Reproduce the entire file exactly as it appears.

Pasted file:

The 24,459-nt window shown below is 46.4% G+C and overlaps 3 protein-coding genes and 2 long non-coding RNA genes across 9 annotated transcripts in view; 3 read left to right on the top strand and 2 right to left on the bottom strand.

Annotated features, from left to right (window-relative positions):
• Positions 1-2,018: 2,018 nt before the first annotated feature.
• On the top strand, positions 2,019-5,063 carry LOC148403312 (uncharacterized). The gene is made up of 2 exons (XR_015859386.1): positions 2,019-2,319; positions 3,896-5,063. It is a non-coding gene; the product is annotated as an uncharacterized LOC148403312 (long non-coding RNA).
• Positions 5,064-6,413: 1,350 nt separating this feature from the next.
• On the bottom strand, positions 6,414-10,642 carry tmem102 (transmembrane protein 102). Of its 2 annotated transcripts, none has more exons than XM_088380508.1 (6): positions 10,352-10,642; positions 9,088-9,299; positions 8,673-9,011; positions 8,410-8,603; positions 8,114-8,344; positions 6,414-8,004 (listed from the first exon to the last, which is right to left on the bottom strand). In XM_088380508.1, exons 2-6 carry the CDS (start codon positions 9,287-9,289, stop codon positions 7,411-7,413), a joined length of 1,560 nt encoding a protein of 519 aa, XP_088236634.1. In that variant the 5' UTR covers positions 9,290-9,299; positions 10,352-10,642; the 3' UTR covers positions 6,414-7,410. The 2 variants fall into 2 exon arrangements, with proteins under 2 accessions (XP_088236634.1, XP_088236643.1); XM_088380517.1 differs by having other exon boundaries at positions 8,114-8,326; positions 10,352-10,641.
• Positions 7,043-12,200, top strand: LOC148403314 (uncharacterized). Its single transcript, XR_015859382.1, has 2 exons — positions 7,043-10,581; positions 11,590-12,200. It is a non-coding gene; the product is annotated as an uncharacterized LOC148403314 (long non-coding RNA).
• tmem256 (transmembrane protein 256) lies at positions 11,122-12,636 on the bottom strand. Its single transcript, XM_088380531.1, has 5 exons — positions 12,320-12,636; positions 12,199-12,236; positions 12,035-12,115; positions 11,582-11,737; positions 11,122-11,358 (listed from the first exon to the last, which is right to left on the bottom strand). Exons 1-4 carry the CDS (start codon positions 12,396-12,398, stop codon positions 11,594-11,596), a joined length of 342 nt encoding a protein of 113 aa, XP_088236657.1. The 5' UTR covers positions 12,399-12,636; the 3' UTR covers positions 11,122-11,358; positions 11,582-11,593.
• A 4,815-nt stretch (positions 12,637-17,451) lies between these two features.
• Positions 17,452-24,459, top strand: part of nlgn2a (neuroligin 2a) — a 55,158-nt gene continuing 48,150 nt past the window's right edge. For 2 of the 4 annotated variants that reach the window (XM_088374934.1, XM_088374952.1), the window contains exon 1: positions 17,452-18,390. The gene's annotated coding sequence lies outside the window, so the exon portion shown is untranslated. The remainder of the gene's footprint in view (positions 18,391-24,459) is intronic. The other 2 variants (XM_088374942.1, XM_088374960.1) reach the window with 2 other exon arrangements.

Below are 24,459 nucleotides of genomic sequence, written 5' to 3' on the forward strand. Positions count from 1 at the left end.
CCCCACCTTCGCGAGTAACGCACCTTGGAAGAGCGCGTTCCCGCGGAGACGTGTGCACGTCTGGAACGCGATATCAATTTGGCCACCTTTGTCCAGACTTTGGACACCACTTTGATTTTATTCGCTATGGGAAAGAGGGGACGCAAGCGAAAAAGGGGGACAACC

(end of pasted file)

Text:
The 24,459-nt window shown below is 46.4% G+C and overlaps 3 protein-coding genes and 2 long non-coding RNA genes across 9 annotated transcripts in view; 3 read left to right on the top strand and 2 right to left on the bottom strand.

Annotated features, from left to right (window-relative positions):
• Positions 1-2,018: 2,018 nt before the first annotated feature.
• On the top strand, positions 2,019-5,063 carry LOC148403312 (uncharacterized). The gene is made up of 2 exons (XR_015859386.1): positions 2,019-2,319; positions 3,896-5,063. It is a non-coding gene; the product is annotated as an uncharacterized LOC148403312 (long non-coding RNA).
• Positions 5,064-6,413: 1,350 nt separating this feature from the next.
• On the bottom strand, positions 6,414-10,642 carry tmem102 (transmembrane protein 102). Of its 2 annotated transcripts, none has more exons than XM_088380508.1 (6): positions 10,352-10,642; positions 9,088-9,299; positions 8,673-9,011; positions 8,410-8,603; positions 8,114-8,344; positions 6,414-8,004 (listed from the first exon to the last, which is right to left on the bottom strand). In XM_088380508.1, exons 2-6 carry the CDS (start codon positions 9,287-9,289, stop codon positions 7,411-7,413), a joined length of 1,560 nt encoding a protein of 519 aa, XP_088236634.1. In that variant the 5' UTR covers positions 9,290-9,299; positions 10,352-10,642; the 3' UTR covers positions 6,414-7,410. The 2 variants fall into 2 exon arrangements, with proteins under 2 accessions (XP_088236634.1, XP_088236643.1); XM_088380517.1 differs by having other exon boundaries at positions 8,114-8,326; positions 10,352-10,641.
• Positions 7,043-12,200, top strand: LOC148403314 (uncharacterized). Its single transcript, XR_015859382.1, has 2 exons — positions 7,043-10,581; positions 11,590-12,200. It is a non-coding gene; the product is annotated as an uncharacterized LOC148403314 (long non-coding RNA).
• tmem256 (transmembrane protein 256) lies at positions 11,122-12,636 on the bottom strand. Its single transcript, XM_088380531.1, has 5 exons — positions 12,320-12,636; positions 12,199-12,236; positions 12,035-12,115; positions 11,582-11,737; positions 11,122-11,358 (listed from the first exon to the last, which is right to left on the bottom strand). Exons 1-4 carry the CDS (start codon positions 12,396-12,398, stop codon positions 11,594-11,596), a joined length of 342 nt encoding a protein of 113 aa, XP_088236657.1. The 5' UTR covers positions 12,399-12,636; the 3' UTR covers positions 11,122-11,358; positions 11,582-11,593.
• A 4,815-nt stretch (positions 12,637-17,451) lies between these two features.
• Positions 17,452-24,459, top strand: part of nlgn2a (neuroligin 2a) — a 55,158-nt gene continuing 48,150 nt past the window's right edge. For 2 of the 4 annotated variants that reach the window (XM_088374934.1, XM_088374952.1), the window contains exon 1: positions 17,452-18,390. The gene's annotated coding sequence lies outside the window, so the exon portion shown is untranslated. The remainder of the gene's footprint in view (positions 18,391-24,459) is intronic. The other 2 variants (XM_088374942.1, XM_088374960.1) reach the window with 2 other exon arrangements.

Below are 24,459 nucleotides of genomic sequence, written 5' to 3' on the forward strand. Positions count from 1 at the left end.
CCCCACCTTCGCGAGTAACGCACCTTGGAAGAGCGCGTTCCCGCGGAGACGTGTGCACGTCTGGAACGCGATATCAATTTGGCCACCTTTGTCCAGACTTTGGACACCACTTTGATTTTATTCGCTATGGGAAAGAGGGGACGCAAGCGAAAAAGGGGGACAACC